Women’s Work

I’m zonked and my head feels like it’s full of static.  Does anyone else ever feel that way?  Like all of your fingers suddenly can’t grasp small objects properly, so everything you touch flies across the room, and then ricochets several times, and lands in an unexpected place underneath an awkward piece of furniture that you really don’t want to have to look under?

Today is one of those days for me, at least, and all of this static has made me ruminate on a craigslist ad that got my goat a few days ago.

An ad requested that another person reupholster a couch within the person’s home with fabric that had already been purchased.  Compensation? $75.

Can you imagine?  Can you just imagine putting in at least 10 hours of labour pinning and tucking and sewing and measuring and sewing some more for less than minimum wage after traveling to someone else’s house?  The mind boggles.

Which brings me to an old rant of mine:  the value of labour.  Specifically, traditionally female labour.  Jobs like sewing or knitting or making things that work are traditionally considered women’s work (even though that attitude isn’t really historically true, just look at stranded knitting in Ireland or European sewing guilds in the 1420s or sweaters in Norway or tailors in the 1700s) and are therefore unimportant: but the fruit of said labour is almost considered to be deserved.  I call bullshit.

Once upon a time, not everyone had more than one or two pairs or pants, and that makes sense.  There is a lot of work that goes into sewing pants, and because of that, pants were very expensive.  Now, pants are sewn by people who have no other option but to get paid very little to do a great deal of work.  Work that is important, yet undervalued.  After all, no one thinks about what life would be like without clothing, right?  Because everyone seems to think that clothes are just automatic, a human right, and if your pants wear out, just go to the mall and buy a new pair, never mind the people who wove the denim that’s keeping your bum dry and warm.  Where is this sense of entitlement coming from?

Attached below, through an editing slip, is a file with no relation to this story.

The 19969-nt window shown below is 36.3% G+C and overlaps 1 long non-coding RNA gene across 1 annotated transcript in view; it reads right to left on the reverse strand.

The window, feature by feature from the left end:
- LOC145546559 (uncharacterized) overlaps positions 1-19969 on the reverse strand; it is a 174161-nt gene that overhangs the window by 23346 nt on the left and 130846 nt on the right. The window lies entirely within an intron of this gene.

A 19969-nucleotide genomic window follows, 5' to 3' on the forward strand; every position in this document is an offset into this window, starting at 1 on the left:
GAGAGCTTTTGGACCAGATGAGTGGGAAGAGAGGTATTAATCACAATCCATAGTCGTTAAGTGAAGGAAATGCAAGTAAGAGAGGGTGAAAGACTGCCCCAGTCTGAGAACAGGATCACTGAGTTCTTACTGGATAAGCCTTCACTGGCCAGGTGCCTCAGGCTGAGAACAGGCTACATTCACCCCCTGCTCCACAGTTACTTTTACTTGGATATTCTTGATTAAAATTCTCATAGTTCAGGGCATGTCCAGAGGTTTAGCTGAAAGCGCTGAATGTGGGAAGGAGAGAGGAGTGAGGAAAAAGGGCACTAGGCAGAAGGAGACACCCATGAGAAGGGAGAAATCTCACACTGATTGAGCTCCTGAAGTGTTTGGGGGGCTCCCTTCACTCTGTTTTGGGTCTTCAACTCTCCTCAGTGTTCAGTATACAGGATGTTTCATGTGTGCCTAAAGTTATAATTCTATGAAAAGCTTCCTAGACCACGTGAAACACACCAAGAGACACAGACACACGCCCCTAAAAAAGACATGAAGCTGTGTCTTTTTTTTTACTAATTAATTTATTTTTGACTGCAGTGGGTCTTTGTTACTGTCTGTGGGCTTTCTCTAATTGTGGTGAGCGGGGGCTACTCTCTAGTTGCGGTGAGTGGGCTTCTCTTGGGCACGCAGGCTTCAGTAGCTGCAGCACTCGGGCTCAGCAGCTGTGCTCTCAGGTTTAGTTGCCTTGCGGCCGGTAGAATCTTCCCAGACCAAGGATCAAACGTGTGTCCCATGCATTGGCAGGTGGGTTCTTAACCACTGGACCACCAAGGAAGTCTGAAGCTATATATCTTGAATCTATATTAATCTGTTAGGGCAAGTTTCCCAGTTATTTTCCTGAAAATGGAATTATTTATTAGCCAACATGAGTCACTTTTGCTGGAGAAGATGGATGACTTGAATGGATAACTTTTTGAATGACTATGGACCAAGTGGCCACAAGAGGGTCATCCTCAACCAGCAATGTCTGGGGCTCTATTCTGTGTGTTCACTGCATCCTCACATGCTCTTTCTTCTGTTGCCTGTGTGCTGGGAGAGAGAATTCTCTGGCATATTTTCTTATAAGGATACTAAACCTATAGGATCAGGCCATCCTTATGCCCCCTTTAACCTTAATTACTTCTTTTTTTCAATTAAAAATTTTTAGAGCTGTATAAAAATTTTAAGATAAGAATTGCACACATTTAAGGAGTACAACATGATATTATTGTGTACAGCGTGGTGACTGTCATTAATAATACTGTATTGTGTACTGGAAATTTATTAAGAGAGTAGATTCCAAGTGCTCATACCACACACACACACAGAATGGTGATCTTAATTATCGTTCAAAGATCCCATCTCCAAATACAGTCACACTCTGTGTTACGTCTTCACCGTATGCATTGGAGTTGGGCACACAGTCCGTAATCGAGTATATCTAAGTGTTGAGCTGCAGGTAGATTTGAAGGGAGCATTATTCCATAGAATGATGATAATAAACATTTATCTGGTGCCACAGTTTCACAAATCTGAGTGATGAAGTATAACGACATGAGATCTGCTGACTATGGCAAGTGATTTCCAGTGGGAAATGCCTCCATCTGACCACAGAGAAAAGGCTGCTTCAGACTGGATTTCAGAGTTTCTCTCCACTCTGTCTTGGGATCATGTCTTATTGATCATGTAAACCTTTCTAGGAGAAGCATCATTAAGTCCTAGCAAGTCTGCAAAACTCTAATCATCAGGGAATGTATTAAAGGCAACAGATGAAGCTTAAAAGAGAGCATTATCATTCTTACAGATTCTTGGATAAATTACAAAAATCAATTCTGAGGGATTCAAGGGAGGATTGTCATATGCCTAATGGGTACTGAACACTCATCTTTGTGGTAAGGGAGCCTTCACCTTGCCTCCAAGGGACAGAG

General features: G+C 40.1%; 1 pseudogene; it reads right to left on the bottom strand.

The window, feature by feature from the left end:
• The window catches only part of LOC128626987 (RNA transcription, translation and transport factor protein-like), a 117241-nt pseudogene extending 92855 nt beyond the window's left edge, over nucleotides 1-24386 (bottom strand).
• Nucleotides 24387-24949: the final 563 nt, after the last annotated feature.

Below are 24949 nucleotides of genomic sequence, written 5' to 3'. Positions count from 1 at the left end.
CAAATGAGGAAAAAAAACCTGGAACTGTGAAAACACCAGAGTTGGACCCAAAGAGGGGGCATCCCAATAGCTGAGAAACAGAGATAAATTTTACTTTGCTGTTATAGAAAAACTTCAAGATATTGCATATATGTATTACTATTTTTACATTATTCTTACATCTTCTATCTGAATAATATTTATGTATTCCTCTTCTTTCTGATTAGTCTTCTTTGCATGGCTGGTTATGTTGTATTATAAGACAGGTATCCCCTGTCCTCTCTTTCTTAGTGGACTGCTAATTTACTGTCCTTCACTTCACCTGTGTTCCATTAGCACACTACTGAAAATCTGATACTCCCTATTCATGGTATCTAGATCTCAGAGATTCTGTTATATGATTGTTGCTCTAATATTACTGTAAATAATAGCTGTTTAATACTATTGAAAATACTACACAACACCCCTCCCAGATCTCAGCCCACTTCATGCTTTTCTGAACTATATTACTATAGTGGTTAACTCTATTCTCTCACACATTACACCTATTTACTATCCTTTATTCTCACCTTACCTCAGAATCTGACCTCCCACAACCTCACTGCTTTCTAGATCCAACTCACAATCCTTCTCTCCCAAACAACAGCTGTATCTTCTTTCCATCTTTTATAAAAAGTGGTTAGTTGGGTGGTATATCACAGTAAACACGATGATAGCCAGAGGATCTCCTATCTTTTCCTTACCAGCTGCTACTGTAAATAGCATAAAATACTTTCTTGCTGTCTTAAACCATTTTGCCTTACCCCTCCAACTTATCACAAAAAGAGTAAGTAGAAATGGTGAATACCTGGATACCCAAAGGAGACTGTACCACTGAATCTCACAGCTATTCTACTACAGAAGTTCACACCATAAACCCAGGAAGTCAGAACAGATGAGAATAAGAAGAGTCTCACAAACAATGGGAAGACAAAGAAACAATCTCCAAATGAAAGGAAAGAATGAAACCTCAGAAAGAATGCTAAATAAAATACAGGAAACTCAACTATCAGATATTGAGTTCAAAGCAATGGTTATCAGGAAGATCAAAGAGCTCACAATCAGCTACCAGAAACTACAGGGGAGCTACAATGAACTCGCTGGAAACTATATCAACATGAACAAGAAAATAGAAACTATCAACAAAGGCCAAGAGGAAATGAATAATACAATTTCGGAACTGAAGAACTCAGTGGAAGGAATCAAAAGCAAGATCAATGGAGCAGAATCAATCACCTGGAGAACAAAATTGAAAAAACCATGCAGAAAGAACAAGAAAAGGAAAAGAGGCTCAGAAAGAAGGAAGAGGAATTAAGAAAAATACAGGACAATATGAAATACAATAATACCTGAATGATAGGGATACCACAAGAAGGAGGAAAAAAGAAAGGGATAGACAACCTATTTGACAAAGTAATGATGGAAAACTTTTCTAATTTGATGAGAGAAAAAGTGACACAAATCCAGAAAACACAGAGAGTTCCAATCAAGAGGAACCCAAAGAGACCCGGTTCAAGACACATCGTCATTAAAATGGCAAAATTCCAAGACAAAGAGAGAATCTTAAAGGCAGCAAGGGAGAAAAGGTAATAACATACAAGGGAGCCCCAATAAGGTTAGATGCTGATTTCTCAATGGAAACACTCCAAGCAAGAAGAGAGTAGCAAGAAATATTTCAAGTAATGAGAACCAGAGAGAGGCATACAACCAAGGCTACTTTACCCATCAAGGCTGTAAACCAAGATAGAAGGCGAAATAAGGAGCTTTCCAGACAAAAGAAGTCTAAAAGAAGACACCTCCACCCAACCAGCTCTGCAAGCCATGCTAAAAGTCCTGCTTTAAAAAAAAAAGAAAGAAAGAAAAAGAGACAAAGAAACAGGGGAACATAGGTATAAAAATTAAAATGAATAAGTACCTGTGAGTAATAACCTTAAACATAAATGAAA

I’ve never understood why the paradigm related to textiles today is so… distorted.  There are so many steps in producing textiles (growing, harvesting, processing, spinning, dyeing thread, weaving or knitting or crotcheting fabric, cutting, pinning, sewing, and then the inevitable transport of whatever was made, not counting the resources that went into facilitating all of this work) that it’s strange that people don’t take more account of cloth and its origins.

And yes, now a majority of women work with textiles just like a majority of women work in healthcare and educational systems – and just like textiles are undervalued, the excellent labour women provide is overlooked financially.  I think that it’s because if we did analyze in detail all the work women do, we’d be overwhelmed.  Did you know that engineers get paid more than nurses, despite the comparable time spent in school and the similar value that they offer to the community?

One time, I helped table a bake sale at UNB with some folks from the Canadian Labour Congress in Fredericton, New Brunswick.  It was a Gapzilla bake sale, and we sold baked goods at 100% of the price to male bodied people and 60% of that price to female bodied people just to point out how differences in income made goods comparably more expensive for women.  I also liked how the baked goods tied in the idea of women’s work – after all, who typically bakes in a nuclear family?  It was awesome, and made a lot of the male customers pretty grumpy while the women laughed.

I’m pretty sure a tailor today, regardless of sex, would laugh at $75 for reupholstering a couch.

I’m going to go knit, cuddle some kitties, and crack open some wine.

 

an evening well spent

 

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